The Golden State's Jury Duty Laws—Are Employers Required To Pay for Jury Duty in California?
Jury duty is a vital component of the judicial system because it helps keep it fair and just. If you are summoned for jury duty, it's important to know the laws of your state that govern jury duty leave.
If you get a jury duty summons in California, you can count on this guide to provide answers to the following jury duty questions:
- Are employers required to pay for jury duty in California?
- What are the details of remuneration, if any?
- Do courts offer any compensation for jury duty?
Jurors are selected at random from lists of driver’s license owners and registered voters within any specific county. To be eligible to serve as a juror, you must:
- Be an American citizen
- Be at least 18 years old
- Have a good enough command of English to comprehend court proceedings and discuss the case
- Live in the county that sent you the summons
- Haven't served as a juror for at least a year
- Not currently serve on a grand or trial jury
- Not be a conservatee
In California, there are specific criteria in the Code of Civil Procedure that allow citizens with a criminal record to serve on a jury. You are not permitted to turn down a jury summons without sufficient proof of undue hardship. You are also not permitted to turn down a summons because you have already been summoned several times.
The law does not mandate employers to pay employees during their time away on jury duty, but they are encouraged to do so. Many California businesses already have jury leave policies that stipulate verified employees’ rights and benefits if summoned for jury duty selection or service. California law also protects employees from employer punishment.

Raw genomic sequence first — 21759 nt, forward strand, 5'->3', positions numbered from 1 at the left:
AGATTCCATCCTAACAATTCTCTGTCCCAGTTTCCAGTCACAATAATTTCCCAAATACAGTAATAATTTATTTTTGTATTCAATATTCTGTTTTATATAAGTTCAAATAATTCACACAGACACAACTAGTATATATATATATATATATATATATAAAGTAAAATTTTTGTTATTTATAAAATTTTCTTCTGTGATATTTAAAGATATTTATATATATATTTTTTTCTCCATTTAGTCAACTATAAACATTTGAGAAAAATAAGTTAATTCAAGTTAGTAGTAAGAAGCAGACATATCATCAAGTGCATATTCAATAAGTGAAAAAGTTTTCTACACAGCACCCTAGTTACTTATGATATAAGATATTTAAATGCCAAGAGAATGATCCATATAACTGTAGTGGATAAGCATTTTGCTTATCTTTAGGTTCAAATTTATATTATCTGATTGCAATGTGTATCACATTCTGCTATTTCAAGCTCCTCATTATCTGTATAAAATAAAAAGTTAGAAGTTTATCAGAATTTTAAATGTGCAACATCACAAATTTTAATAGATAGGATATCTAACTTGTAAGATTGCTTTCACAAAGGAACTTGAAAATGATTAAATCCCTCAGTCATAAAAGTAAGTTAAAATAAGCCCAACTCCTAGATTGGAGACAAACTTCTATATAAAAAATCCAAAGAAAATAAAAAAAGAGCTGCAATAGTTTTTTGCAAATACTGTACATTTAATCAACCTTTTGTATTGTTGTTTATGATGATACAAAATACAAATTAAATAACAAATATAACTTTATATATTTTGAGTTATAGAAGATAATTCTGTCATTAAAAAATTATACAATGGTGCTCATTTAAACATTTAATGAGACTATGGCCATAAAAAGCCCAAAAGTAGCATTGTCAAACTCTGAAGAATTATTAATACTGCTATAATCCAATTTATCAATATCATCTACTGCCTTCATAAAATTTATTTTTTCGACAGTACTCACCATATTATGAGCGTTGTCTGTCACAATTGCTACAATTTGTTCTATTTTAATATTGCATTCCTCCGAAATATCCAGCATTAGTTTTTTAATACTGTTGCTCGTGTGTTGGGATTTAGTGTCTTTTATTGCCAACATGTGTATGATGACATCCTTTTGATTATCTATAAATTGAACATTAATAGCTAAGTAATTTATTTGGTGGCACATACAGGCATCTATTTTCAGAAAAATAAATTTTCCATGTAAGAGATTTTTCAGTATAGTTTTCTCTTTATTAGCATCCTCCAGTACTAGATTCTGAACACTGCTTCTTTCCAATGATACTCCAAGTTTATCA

Jurors’ monetary benefits from California’s state and federal courts are different—the following table summarizes them:
|Federal Courts||State Courts|
||State courts compensate jurors at $15 per day from the second day of service|
|Federal courts compensate jurors’ transportation costs at 56 cents per mile for a round-trip journey every day throughout the duration of their jury service||State jurors receive one-way compensation at 34 cents per mile|
You have to put your affairs in order at your workplace and check in as required with your employer before leaving for jury service. DoNotPay can help you generate a jury duty leave request that your employer can also use to verify your summons. Take these steps to get your letter:
- Sign in to your DoNotPay account and locate the Request Jury Duty Leave tool
- Select whether you were summoned by a state or federal court and identify the state
- Provide your jury service dates and upload your jury summons
- Choose whether we can submit the letter for you and provide your electronic signature
You can choose to download the request letter if you prefer to submit it yourself or have us email it to your employer.
If you want to know more details about jury duty in California, including the information on the appropriate dress code and the frequency of service, explore our learning center at any time and get the scoop on jury duty in:
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